Michel Barniers negotiating stance torn to shreds: He is proud of it!

Michel Barnier discusses the state of politics in Europe

We use your sign-up to provide content in ways you’ve consented to and to improve our understanding of you. This may include adverts from us and 3rd parties based on our understanding. You can unsubscribe at any time. More info

Since Britain and the EU struck the free trade agreement at the end of December last year, the bloc’s chief Brexit negotiator, Michel Barnier, has been anything but quiet. In February, Mr Barnier launched a group called Patriot and European to gather like-minded lawmakers. He told France Info at the time: “I have a number of ideas and proposals to make, on all issues, including the authority of the State, decentralisation and environment-friendly growth.”

Moreover, in an interview with weekly magazine Le Point at the end of April, the eurocrat hinted at a 2022 run for the French presidency.

However, he said he would make clear his presidential intentions “in the autumn”.

Mr Barnier was speaking ahead of the release book “My Secret Brexit Diary: The Great Illusion” – his long-waited account of the Brexit negotiations.

As the English translation is due to be published by the Polity Press at the end of September, British historian Robert Tombs has analysed Mr Barnier’s behind-the-scenes insight into the negotiations.

Mr Tombs argued his book is how Mr Barnier wishes the world to see him and that he he represents the epitome of a French negotiator.

He wrote: “He comes across as a giant among (British) pygmies: always calm and courteous, always in command of the situation, always consistent, always reasonable, resolved ‘to avoid any form of aggression, emotion or passion.’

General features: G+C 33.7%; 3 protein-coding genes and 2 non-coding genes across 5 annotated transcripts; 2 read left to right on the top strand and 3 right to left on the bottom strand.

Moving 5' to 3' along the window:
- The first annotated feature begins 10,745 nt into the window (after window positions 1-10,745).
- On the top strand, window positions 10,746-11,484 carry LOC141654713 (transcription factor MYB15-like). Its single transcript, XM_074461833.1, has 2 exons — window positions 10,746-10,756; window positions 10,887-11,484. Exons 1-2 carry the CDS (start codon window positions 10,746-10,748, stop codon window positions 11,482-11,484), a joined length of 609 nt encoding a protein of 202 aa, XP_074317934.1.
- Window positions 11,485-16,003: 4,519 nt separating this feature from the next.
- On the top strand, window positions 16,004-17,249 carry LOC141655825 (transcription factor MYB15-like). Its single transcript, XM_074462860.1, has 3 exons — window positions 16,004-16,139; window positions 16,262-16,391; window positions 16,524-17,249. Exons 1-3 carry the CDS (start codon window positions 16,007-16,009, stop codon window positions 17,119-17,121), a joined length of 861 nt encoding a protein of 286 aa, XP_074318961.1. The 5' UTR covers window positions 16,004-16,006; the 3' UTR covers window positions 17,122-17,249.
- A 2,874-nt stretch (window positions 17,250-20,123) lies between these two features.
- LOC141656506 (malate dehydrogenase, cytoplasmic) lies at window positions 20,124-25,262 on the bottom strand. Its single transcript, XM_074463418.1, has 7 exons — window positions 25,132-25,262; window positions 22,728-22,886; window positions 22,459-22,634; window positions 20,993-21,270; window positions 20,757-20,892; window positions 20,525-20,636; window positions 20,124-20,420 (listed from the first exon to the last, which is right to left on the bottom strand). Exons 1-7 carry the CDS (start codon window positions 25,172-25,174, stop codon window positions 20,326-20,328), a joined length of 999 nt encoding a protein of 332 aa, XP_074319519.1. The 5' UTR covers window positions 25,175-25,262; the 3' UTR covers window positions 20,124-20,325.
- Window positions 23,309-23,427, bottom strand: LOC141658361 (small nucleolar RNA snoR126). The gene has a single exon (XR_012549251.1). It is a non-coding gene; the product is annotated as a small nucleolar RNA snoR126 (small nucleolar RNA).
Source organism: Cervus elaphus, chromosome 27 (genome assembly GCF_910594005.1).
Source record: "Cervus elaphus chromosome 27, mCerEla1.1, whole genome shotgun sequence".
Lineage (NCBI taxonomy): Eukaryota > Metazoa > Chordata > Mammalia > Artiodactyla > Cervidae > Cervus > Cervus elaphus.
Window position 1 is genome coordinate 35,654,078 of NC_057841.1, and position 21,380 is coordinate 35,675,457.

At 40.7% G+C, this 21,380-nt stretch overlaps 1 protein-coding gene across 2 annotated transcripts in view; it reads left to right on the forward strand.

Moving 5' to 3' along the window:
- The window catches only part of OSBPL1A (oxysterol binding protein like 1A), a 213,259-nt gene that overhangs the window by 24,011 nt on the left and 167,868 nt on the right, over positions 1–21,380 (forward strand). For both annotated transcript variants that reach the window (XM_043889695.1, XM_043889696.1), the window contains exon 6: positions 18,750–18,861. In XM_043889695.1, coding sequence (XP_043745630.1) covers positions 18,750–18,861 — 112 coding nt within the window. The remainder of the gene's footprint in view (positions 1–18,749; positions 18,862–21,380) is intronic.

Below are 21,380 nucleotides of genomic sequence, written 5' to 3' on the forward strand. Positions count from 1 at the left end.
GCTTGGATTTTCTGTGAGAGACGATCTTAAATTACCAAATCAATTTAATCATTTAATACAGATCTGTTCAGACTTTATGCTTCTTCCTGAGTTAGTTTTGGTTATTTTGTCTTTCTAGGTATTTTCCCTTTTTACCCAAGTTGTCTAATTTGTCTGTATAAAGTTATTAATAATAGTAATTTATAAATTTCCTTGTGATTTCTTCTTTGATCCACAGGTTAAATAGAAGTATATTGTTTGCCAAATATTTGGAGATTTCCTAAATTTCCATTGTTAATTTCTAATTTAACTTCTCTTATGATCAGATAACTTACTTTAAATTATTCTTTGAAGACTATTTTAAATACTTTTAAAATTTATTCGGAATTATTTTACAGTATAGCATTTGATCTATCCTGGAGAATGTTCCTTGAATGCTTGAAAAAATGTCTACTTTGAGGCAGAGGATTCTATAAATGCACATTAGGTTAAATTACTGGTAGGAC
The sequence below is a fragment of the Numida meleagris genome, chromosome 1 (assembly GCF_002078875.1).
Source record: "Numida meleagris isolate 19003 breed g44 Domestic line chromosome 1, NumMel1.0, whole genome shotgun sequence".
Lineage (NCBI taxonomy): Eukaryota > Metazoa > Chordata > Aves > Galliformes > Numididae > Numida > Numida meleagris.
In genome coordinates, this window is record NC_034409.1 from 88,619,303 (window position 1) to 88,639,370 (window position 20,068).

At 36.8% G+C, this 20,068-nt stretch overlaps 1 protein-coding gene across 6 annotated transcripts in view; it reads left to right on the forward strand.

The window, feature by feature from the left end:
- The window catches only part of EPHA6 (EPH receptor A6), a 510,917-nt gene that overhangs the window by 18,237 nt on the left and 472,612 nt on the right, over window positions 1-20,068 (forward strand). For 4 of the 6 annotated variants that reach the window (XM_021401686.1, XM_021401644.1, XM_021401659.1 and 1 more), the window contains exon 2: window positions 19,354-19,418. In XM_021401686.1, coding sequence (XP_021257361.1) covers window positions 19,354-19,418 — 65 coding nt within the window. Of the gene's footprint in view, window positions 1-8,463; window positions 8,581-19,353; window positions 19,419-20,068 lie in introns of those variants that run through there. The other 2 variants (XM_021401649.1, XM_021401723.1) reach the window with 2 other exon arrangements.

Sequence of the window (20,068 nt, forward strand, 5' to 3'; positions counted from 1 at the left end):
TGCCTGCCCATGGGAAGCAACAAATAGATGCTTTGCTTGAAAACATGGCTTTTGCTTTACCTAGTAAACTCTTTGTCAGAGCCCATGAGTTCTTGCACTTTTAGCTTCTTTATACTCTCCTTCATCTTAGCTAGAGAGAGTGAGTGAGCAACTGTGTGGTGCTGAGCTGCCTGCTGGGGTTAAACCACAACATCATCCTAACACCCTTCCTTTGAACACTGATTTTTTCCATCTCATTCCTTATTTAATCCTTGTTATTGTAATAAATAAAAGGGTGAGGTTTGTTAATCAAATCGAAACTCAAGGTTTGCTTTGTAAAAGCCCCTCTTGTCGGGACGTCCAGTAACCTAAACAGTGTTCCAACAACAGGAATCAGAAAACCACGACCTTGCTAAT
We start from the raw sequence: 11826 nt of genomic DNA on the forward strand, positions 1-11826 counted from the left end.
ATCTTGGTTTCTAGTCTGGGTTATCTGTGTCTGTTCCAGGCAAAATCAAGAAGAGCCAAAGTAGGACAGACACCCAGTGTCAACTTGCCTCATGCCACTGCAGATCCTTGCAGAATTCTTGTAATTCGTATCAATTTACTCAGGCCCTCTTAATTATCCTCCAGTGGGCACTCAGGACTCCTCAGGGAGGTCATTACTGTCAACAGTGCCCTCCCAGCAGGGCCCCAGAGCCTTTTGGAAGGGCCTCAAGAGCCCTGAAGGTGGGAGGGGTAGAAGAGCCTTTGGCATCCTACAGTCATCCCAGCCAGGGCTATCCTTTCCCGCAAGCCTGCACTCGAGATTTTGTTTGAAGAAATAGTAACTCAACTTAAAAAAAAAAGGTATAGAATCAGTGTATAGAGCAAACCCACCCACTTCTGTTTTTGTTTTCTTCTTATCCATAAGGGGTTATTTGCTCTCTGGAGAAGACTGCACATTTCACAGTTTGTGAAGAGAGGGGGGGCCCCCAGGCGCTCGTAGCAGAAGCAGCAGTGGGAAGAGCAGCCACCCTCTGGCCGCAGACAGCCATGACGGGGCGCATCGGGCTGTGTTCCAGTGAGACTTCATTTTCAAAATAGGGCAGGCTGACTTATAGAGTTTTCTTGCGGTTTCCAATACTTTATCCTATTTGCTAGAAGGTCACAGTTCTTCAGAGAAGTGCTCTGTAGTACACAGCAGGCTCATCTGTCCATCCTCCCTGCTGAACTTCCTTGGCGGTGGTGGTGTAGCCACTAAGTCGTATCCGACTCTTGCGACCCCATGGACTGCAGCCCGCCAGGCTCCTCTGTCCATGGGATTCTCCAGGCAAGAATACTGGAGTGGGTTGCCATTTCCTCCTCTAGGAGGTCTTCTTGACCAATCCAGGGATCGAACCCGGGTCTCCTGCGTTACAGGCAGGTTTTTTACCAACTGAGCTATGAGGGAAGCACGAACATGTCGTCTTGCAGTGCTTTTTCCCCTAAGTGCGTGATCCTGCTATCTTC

“Just the man for the job and (perhaps we are meant to conclude) just the man for an even bigger job in future. Perhaps he really was like this.

“Perhaps, as Queen Victoria said of Mr Gladstone, he does address his interlocutors as if they were a public meeting.”

Mr Tombs insisted that if so, he was, to an almost caricatural degree, “the epitome of a French negotiator”.

JUST IN: Sturgeon accused of undermining independence with ’embarrassing’ plan

He explained: “The French do not see negotiation as bargaining, but carrying out a logical pre-determined programme; they insist on the sanctity of texts; they do not try to understand the other side’s point of view; they do not seek a mutually acceptable compromise; they do not think too far ahead into the future relationship.

“This is the impression that Barnier’s diary gives over and over again.

“He is proud of it: it is the intellectually and morally superior position.

“As he frequently repeats as a kind of mantra, it was Britain that decided to leave the EU, and so the EU has no responsibility for finding solutions to ensuing problems.”

In an exclusive interview with Express.co.uk last month, National Rally leader Marine Le Pen ridiculed Mr Barnier’s possible presidential bid, arguing the French politician is simply an EU spokesman.

She said: “Michel Barnier thought he could imagine himself for a moment as a possible presidential candidate.

Ian Botham’s brilliant comparison between ‘woke’ BBC and EU [INSIGHT]
Mark Rutte’s scathing assessment of Brexit Britain laid bare [REVEALED]
US and UK could strike ‘mini deals’ before FTA [EXCLUSIVE]

“It must be noted that his return to the French scene did not arouse any enthusiasm from his own political family.

“But above all, Michel Barnier is no longer seen as a French politician, but as the spokesman of a European Union which is very unpopular in France.

“In a country which voted “Non” to the European constitution in 2005, I believe his candidacy has little chance of success.”

French MEP Philippe Olivier, who also serves as special adviser to Ms Le Pen also claimed Mr Barnier does not stand a chance.

He added: “Michel Barnier is not even French.

“He is a Europeanist, but not French.

“He is all the more ridiculous because he thinks that maybe because he has achieved something on a European level this would qualify him to represent something for France.

“He thinks the EU can send a governor here, but he doesn’t realise French people don’t want it.

“French people showed that in 2005 when they voted against the EU constitution in a referendum.”

Mr Olivier added: “In France, presidential elections are a contract between a candidate and the people of France.

“It is a bit like voting for a Queen or a King.

“It is evident that a person who has been sent by an international organisation stands absolutely no chance.”

Source: Read Full Article